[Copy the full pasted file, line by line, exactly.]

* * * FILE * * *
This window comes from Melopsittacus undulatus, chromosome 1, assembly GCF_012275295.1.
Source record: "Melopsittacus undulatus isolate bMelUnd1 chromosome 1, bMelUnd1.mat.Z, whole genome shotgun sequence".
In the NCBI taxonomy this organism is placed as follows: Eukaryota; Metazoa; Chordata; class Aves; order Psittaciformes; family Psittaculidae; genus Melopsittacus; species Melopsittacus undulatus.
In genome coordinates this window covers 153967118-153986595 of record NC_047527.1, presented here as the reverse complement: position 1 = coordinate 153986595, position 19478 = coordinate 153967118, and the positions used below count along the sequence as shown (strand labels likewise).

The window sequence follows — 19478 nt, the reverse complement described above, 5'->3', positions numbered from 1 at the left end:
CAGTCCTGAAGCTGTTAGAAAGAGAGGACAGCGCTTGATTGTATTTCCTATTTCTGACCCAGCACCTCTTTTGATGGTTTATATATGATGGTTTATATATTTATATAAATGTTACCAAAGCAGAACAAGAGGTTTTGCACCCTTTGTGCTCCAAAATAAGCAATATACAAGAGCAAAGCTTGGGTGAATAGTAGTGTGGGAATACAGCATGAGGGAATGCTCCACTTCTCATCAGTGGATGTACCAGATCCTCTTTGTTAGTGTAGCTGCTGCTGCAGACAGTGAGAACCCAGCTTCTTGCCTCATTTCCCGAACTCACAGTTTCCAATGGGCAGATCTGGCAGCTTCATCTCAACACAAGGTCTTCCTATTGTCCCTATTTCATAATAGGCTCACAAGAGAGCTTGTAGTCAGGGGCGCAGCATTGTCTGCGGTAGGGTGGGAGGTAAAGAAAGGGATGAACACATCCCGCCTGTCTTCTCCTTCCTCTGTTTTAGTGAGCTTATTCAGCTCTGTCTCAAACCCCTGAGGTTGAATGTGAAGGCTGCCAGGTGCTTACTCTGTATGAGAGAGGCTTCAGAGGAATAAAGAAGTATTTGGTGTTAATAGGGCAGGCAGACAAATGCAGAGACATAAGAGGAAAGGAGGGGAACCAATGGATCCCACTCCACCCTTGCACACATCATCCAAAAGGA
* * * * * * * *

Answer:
This window comes from Melopsittacus undulatus, chromosome 1, assembly GCF_012275295.1.
Source record: "Melopsittacus undulatus isolate bMelUnd1 chromosome 1, bMelUnd1.mat.Z, whole genome shotgun sequence".
In the NCBI taxonomy this organism is placed as follows: Eukaryota; Metazoa; Chordata; class Aves; order Psittaciformes; family Psittaculidae; genus Melopsittacus; species Melopsittacus undulatus.
In genome coordinates this window covers 153967118-153986595 of record NC_047527.1, presented here as the reverse complement: position 1 = coordinate 153986595, position 19478 = coordinate 153967118, and the positions used below count along the sequence as shown (strand labels likewise).

The window sequence follows — 19478 nt, the reverse complement described above, 5'->3', positions numbered from 1 at the left end:
CAGTCCTGAAGCTGTTAGAAAGAGAGGACAGCGCTTGATTGTATTTCCTATTTCTGACCCAGCACCTCTTTTGATGGTTTATATATGATGGTTTATATATTTATATAAATGTTACCAAAGCAGAACAAGAGGTTTTGCACCCTTTGTGCTCCAAAATAAGCAATATACAAGAGCAAAGCTTGGGTGAATAGTAGTGTGGGAATACAGCATGAGGGAATGCTCCACTTCTCATCAGTGGATGTACCAGATCCTCTTTGTTAGTGTAGCTGCTGCTGCAGACAGTGAGAACCCAGCTTCTTGCCTCATTTCCCGAACTCACAGTTTCCAATGGGCAGATCTGGCAGCTTCATCTCAACACAAGGTCTTCCTATTGTCCCTATTTCATAATAGGCTCACAAGAGAGCTTGTAGTCAGGGGCGCAGCATTGTCTGCGGTAGGGTGGGAGGTAAAGAAAGGGATGAACACATCCCGCCTGTCTTCTCCTTCCTCTGTTTTAGTGAGCTTATTCAGCTCTGTCTCAAACCCCTGAGGTTGAATGTGAAGGCTGCCAGGTGCTTACTCTGTATGAGAGAGGCTTCAGAGGAATAAAGAAGTATTTGGTGTTAATAGGGCAGGCAGACAAATGCAGAGACATAAGAGGAAAGGAGGGGAACCAATGGATCCCACTCCACCCTTGCACACATCATCCAAAAGGA